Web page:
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Maj. Jed. Hotchkiss, Confederate Military History, a library of Confederate States Military History: Volume 3, Virginia (ed. Clement Anselm Evans) 718 4 Browse Search
The Annals of the Civil War Written by Leading Participants North and South (ed. Alexander Kelly McClure) 564 12 Browse Search
Southern Historical Society Papers, Volume 37. (ed. Reverend J. William Jones) 458 4 Browse Search
Fitzhugh Lee, General Lee 458 2 Browse Search
Robert Underwood Johnson, Clarence Clough Buell, Battles and Leaders of the Civil War: Volume 2. 376 6 Browse Search
Southern Historical Society Papers, Volume 21. (ed. Reverend J. William Jones) 306 2 Browse Search
William Swinton, Campaigns of the Army of the Potomac 280 0 Browse Search
John Esten Cooke, Wearing of the Gray: Being Personal Portraits, Scenes, and Adventures of War. 279 23 Browse Search
J. B. Jones, A Rebel War Clerk's Diary 237 5 Browse Search
Heros von Borcke, Memoirs of the Confederate War for Independence 216 6 Browse Search
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Browsing named entities in The Daily Dispatch: June 7, 1864., [Electronic resource]. You can also browse the collection for Fitz Lee or search for Fitz Lee in all documents.

Your search returned 12 results in 4 document sections:

1st ult.) With a feet explanatory notes they are more intelligible. For instance, the cavalry division of Wilson, which was to destroy the railroad bridges on the Fredericksburg road is the one which was so badly whipped by Rosser and others of Fitz Lee's brigades. The "pitching in" of Warren, Wright, and Hancock, which took place at nightfall, is already known to the Confederates as having resulted in a bloody repulse. The "indications" were that the Confederates had "fallen back south of thckahominy." The following are the dispatches: War Department, Washington,May 31st, 4 P. M. Major Gen. Dix: We have dispatches from Gen Grant down to 4 o'clock yesterday afternoon. There seemed, the dispatch says, to be some prospect of Lee's making a stand North of the Chickahominy. His forces were on the Mechanicsville road, South of the Totopotomy creek, and between that stream and Hawes's shop, his right resting on Shady Grove.--Dispositions for an attack were being made by Gen
From Gen. Lee's Army. Battle Ground Near Gaines's Mill, June 6--7 P M. --Last evening Grant send a flag of truce proposing that in the intervals of the fight unarmed parties should be permitted to bury the dead and care for the wounded. This Gen. Lee is understood to have declined, but intimated his willingness to enterGen. Lee is understood to have declined, but intimated his willingness to entertain a regular flag of truce for these purposes. This morning Grant sent another flag, saying he would avail himself of the understanding to send out unarmed parties to bury the dead and care for the wounded.--Gen. Lee promptly replied, showing that Grant had misunderstood his letter. Here the matter rests. The heavy fiGen. Lee promptly replied, showing that Grant had misunderstood his letter. Here the matter rests. The heavy firing last night amounted to nothing. Last night the enemy abandoned our left and part of our centre, apparently in great haste. Early has followed them ten miles to-day, capturing 69 prisoners, who say that Grant has gone to the White House because his men will not fight. The impression here, however, is that Grant is making fo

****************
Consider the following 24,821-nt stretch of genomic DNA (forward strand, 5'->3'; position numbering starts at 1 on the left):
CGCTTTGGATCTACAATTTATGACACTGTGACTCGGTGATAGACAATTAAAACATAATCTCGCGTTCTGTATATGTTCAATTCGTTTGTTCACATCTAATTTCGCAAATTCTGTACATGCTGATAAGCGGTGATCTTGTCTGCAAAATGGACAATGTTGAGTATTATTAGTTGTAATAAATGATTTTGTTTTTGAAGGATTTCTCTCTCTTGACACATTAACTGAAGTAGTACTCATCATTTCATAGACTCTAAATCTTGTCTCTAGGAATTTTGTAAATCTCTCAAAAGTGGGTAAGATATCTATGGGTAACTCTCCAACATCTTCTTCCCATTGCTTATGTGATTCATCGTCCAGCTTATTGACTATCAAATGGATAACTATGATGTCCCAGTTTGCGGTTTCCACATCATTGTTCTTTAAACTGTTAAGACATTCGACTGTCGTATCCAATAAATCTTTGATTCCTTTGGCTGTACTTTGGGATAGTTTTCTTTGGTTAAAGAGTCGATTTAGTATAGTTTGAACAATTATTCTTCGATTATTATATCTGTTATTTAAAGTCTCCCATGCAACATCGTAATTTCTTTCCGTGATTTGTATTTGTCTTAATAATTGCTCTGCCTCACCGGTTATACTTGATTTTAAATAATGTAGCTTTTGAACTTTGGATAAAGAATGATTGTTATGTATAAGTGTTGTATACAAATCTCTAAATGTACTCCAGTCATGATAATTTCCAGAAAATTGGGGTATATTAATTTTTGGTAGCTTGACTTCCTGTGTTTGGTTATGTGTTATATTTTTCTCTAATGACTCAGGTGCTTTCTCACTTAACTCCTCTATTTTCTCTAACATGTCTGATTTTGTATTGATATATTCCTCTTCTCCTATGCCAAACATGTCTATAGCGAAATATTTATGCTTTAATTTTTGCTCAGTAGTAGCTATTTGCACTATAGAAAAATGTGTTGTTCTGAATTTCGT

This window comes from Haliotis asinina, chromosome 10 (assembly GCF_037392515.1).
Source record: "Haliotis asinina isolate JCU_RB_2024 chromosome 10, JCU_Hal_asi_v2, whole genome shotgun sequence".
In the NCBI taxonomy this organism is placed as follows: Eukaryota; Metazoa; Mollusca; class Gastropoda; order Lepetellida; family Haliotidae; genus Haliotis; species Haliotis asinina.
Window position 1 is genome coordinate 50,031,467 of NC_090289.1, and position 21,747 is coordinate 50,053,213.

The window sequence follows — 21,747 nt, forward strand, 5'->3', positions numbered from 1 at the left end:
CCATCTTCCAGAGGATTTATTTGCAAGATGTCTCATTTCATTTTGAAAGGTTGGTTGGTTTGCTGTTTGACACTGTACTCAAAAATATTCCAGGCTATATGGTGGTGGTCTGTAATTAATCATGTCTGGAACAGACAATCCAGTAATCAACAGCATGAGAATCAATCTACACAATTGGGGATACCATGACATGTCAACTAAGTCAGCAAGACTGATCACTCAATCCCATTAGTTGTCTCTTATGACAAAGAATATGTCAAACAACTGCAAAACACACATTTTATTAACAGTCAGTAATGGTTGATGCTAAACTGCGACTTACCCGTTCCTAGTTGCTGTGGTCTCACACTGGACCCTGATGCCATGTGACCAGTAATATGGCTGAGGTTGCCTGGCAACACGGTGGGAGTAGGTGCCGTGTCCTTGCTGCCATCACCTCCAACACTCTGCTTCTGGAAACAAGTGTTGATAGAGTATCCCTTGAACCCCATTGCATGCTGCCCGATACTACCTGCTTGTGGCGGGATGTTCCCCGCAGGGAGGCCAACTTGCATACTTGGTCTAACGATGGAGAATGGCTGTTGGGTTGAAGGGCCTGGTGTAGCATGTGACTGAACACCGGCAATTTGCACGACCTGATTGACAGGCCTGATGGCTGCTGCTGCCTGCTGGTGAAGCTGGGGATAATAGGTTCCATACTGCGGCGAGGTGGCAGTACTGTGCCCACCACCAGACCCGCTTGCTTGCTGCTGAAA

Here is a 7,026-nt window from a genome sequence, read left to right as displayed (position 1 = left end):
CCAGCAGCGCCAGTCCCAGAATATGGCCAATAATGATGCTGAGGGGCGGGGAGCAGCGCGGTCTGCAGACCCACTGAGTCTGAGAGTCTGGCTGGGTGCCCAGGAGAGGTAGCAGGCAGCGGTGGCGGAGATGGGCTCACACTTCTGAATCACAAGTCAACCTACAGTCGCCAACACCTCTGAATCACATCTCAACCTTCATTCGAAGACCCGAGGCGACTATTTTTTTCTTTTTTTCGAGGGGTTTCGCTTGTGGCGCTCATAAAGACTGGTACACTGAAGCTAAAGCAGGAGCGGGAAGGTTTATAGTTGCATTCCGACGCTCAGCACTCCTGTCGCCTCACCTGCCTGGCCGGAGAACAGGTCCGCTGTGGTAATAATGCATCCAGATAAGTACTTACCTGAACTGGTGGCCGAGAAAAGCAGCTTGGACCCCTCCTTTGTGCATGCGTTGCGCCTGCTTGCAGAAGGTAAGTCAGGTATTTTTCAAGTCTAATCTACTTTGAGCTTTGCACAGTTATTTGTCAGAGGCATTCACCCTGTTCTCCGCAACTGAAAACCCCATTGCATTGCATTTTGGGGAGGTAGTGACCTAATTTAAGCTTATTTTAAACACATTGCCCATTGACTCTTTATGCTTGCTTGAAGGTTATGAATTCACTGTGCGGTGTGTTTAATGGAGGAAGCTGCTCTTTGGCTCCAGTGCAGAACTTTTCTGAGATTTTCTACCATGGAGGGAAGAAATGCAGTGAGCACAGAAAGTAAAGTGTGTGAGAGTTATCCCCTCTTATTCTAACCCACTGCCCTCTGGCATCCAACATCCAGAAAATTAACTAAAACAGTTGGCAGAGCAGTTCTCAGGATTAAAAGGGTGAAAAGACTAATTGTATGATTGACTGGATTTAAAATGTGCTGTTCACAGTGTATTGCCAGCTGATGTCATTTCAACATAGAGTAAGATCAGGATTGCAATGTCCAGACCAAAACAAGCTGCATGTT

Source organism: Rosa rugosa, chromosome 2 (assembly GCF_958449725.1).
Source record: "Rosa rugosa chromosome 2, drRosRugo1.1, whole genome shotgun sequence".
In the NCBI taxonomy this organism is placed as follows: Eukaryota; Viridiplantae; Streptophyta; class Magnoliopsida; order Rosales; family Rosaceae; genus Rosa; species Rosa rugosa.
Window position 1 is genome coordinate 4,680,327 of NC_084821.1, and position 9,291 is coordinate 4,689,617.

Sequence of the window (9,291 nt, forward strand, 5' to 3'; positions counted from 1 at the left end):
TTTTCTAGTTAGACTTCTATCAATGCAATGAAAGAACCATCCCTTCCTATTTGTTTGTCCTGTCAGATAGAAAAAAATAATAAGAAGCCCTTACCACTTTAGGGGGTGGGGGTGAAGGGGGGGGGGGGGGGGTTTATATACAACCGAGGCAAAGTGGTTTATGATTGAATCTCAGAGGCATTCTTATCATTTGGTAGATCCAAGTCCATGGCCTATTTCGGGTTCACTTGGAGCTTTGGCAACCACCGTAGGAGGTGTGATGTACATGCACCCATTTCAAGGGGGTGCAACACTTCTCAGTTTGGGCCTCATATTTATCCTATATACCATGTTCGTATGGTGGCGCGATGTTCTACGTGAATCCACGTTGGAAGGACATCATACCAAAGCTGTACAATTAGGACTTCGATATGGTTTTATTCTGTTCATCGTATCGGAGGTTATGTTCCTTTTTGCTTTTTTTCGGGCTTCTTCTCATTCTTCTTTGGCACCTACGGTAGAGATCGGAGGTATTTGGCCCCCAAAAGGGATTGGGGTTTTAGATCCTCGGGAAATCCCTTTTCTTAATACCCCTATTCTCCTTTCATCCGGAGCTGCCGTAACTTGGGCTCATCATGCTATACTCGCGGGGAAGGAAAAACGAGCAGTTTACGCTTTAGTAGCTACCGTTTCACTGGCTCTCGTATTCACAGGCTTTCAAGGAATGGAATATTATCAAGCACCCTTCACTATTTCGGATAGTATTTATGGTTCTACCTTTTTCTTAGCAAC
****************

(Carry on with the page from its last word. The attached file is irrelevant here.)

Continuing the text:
fallen back to the White House; but that was McClellan's bean, and it is not likely he will adopt it if he can avoid it. The affair in the Valley, though annoying and distressing, will not have the slightest influence upon this campaign, which is to be decided here and not there. It was designed no doubt to cause a diversion, but it is not of magnitude sufficient to cause such a diversion as will influence the result here.--Even the destruction of the tunnel would not relax the hold of Lee upon Grant. The news, however, that Staunton had been captured made all the old women in trowsers croak like a concert of frogs yesterday. We have within the last three weeks fought eight or ten of the bloodiest battles on record, and come off victorious every time, and the people whose soldiers have done this are to be conquered, for so these interesting representatives of both sexes assure us, by seven or eight thousand Dutchmen capturing Staunton and destroying the public buildings and s
n, and preferred the direct line. He had not proceeded far before he found that Lee had thrown himself across his line of march. Day after day he attacked his posn a day's march when he arrived at the direct road once more, and there he found Lee again in his front strongly posted, and evincing no disposition to get out of thved to "fight it out on this line, if it took him all summer," he again attacked Lee, and was repulsed with unheard-of slaughter. Being utterly unable to force his have done without fighting at all, and upon reaching the direct road again found Lee in his front. Grown wiser by an experience which had cost him half his army, he sided off this time without fighting at all, and is now in front of Lee, trying to reach at all, and is now in front of Lee, trying to reach the James river, which,Lee, trying to reach the James river, which, in the first instance, he might have reached without bloodshed. Here we see the blunder of Massena, and the very manœuvre by which he hoped to retrieve it, repeate